Hmm that’s interesting, I always thought that more gears = lower ratio = lower backlash/more torque/less speed.

So…in my case for NEMA 17, is there any gears in it? It’s a standard 1.8 step angle stepper motor.
I actually thought of like getting a NEMA with planetary gearbox or something ^^

So I have 2 questions:

  1. If the NEMA 17 doesn’t have backlash I can just connect it as direct drive and there shouldn’t be any backlash?

  2. If that’s not the case, does timing belts really have 0 backlash? And is there any kit that will allow me to ‘play’ with the tension? My parts are static and it needs to be ‘spot on’ I guess…

Thank you! :slight_smile:

Each gear step adds X° of backlash. You can use zero backlash gears (spring loaded split gears), but less backlash needs more power.

zwieblum:
Each gear step adds X° of backlash. You can use zero backlash gears (spring loaded split gears), but less backlash needs more power.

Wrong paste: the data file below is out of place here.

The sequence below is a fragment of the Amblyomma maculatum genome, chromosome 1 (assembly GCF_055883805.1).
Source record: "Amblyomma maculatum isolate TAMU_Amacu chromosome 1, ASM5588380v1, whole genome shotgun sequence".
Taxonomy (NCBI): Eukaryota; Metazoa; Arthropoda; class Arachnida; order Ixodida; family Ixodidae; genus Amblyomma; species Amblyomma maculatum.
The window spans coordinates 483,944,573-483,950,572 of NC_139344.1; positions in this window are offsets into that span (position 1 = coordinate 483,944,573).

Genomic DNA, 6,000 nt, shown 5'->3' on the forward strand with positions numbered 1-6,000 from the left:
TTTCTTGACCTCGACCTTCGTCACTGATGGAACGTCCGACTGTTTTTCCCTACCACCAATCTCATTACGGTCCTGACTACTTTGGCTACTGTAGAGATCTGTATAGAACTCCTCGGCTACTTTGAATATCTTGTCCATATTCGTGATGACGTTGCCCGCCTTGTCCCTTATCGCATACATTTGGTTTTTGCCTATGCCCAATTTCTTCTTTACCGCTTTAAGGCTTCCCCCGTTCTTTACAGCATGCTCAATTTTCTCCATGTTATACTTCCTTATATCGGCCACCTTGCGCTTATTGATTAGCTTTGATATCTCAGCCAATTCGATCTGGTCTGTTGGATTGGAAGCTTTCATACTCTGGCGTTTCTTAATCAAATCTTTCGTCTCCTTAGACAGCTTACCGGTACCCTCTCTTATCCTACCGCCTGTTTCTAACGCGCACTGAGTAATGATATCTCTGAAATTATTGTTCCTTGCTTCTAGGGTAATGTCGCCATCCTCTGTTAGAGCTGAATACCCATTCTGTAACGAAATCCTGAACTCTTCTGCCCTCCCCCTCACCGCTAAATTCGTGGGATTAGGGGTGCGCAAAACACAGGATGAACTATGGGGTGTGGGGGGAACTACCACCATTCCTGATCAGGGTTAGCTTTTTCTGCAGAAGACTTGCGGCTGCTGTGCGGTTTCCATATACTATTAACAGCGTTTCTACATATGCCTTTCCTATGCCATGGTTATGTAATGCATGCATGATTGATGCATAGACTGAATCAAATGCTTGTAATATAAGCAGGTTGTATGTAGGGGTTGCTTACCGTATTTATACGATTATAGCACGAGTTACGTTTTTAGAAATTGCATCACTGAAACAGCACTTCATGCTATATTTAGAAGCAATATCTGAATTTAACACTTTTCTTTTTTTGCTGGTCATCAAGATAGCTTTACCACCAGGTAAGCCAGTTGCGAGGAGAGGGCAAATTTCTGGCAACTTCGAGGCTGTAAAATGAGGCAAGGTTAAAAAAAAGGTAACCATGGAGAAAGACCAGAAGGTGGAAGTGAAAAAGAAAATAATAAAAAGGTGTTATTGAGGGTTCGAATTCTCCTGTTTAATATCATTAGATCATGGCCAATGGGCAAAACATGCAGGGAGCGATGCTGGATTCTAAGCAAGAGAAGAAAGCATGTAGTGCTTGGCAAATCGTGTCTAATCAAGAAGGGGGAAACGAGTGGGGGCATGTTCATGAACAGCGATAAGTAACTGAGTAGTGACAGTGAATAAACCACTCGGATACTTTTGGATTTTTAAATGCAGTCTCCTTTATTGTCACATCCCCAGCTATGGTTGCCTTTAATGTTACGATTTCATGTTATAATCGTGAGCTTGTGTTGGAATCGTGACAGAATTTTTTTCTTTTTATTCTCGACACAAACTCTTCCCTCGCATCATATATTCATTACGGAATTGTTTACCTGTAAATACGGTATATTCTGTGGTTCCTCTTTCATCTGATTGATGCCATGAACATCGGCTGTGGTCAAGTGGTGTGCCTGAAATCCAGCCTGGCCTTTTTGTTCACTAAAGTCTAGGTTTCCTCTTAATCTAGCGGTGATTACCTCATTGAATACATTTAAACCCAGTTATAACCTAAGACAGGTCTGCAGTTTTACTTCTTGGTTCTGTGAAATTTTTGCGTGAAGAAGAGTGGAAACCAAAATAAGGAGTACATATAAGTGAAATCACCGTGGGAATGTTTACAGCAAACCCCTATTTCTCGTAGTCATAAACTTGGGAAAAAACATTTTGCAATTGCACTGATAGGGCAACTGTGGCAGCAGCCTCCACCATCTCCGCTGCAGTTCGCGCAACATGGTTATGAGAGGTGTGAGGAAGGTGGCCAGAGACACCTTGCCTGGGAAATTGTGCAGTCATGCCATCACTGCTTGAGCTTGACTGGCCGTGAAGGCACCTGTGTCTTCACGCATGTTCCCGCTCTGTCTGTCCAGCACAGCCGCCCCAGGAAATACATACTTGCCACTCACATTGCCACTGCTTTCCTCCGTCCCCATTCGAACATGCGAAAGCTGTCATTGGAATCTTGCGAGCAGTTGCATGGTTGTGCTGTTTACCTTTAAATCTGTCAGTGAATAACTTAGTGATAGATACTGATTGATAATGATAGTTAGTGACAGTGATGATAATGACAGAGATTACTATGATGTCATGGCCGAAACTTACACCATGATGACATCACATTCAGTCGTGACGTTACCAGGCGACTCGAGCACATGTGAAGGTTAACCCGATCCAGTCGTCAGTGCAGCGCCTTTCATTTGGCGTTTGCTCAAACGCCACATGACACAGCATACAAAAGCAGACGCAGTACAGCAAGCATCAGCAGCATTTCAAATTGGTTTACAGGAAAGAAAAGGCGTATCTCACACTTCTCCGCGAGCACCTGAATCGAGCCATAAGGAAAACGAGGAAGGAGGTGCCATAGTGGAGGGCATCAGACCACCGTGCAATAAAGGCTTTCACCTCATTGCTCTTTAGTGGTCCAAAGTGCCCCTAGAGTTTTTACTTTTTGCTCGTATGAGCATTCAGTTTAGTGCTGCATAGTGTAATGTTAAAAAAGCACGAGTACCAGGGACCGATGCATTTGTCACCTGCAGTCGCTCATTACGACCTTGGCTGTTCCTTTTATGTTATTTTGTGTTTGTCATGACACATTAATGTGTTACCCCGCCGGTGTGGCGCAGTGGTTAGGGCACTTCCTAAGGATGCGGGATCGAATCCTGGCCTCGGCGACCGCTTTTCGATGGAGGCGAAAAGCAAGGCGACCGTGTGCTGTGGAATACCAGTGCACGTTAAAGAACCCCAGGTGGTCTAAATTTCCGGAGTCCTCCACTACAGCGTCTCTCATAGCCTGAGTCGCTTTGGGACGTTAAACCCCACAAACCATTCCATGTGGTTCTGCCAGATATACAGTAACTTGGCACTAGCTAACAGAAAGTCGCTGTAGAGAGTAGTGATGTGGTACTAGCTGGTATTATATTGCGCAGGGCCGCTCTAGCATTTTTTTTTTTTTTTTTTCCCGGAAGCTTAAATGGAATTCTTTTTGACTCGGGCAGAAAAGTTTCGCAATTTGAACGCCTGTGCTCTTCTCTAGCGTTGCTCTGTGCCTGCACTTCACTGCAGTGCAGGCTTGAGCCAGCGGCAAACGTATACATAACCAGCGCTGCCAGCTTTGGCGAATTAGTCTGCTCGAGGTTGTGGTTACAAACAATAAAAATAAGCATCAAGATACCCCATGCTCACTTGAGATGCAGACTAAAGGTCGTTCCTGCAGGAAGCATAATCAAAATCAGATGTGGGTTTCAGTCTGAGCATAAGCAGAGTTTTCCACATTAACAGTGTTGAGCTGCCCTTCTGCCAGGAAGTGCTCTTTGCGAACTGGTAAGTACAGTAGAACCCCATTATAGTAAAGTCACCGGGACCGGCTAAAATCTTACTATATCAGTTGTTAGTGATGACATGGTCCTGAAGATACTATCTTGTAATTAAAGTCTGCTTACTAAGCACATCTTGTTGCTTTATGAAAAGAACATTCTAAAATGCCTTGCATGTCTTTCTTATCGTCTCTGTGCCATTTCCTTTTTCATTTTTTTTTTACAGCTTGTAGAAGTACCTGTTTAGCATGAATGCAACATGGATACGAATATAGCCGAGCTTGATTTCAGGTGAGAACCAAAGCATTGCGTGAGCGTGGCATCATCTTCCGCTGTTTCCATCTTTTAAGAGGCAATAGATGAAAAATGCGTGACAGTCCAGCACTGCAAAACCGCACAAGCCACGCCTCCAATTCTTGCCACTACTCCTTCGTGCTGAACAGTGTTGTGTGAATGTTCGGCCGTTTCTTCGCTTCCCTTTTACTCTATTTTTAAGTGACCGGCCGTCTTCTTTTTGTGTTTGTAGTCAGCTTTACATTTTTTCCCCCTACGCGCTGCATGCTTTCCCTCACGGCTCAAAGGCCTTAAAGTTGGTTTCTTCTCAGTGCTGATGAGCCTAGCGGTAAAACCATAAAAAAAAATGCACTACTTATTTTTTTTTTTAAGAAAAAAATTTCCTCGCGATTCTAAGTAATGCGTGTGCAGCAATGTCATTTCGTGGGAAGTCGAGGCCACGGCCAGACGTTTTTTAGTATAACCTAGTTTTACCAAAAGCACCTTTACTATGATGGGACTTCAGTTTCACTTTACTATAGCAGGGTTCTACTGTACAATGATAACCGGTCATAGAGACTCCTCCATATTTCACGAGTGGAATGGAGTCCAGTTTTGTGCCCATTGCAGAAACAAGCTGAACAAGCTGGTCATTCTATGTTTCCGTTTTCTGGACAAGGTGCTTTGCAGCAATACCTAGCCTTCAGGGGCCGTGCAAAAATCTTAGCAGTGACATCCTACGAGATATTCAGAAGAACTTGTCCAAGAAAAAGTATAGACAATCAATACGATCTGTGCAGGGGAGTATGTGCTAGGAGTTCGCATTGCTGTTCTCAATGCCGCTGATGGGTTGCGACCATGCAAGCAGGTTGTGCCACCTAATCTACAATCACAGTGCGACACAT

Very interesting.
So going back, does the NEMA17 by itself have any backlash? If it has no backlash, then I’d just correct it as direct drive to the shaft. Or do I still need timing belt?
Thanks :slight_smile:

msacco4:
So going back, does the NEMA17 by itself have any backlash?

No.

Provided, of course, that the load does not overwhelm the magnetic forces. If it does then you need a motor with more torque. "Nema 17" only defines the size of the front face (1.7 inches) and there are dozens or hundreds of different Nema 17 motors with different torque specifications.

...R
Stepper Motor Basics
Simple Stepper Code

Robin2:
No.

...R
Stepper Motor Basics
Simple Stepper Code

Funny...So in that case I don't really need to worry about timing belt and just connect it as direct drive? Anything else I should check?

While steppers have no backlash, they still do not have absolute invariant positions. Timing belts, too, are soft. Check the datasheets if it concerns you. Most likely you will not be able to measure the effect.

msacco4:
Funny...So in that case I don't really need to worry about timing belt and just connect it as direct drive? Anything else I should check?